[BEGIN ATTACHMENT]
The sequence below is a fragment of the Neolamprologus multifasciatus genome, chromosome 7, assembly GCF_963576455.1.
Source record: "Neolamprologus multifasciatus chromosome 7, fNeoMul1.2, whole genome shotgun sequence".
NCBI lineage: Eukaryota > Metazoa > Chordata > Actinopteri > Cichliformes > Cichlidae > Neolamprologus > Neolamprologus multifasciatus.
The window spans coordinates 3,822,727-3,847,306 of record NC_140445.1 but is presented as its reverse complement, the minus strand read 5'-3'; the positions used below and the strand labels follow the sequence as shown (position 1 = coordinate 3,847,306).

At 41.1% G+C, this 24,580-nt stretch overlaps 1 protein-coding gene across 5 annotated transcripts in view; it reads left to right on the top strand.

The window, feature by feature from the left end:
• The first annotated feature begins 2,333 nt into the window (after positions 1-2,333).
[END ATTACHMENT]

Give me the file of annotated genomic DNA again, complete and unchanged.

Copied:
The sequence below is a fragment of the Neolamprologus multifasciatus genome, chromosome 7, assembly GCF_963576455.1.
Source record: "Neolamprologus multifasciatus chromosome 7, fNeoMul1.2, whole genome shotgun sequence".
NCBI lineage: Eukaryota > Metazoa > Chordata > Actinopteri > Cichliformes > Cichlidae > Neolamprologus > Neolamprologus multifasciatus.
The window spans coordinates 3,822,727-3,847,306 of record NC_140445.1 but is presented as its reverse complement, the minus strand read 5'-3'; the positions used below and the strand labels follow the sequence as shown (position 1 = coordinate 3,847,306).

At 41.1% G+C, this 24,580-nt stretch overlaps 1 protein-coding gene across 5 annotated transcripts in view; it reads left to right on the top strand.

The window, feature by feature from the left end:
• The first annotated feature begins 2,333 nt into the window (after positions 1-2,333).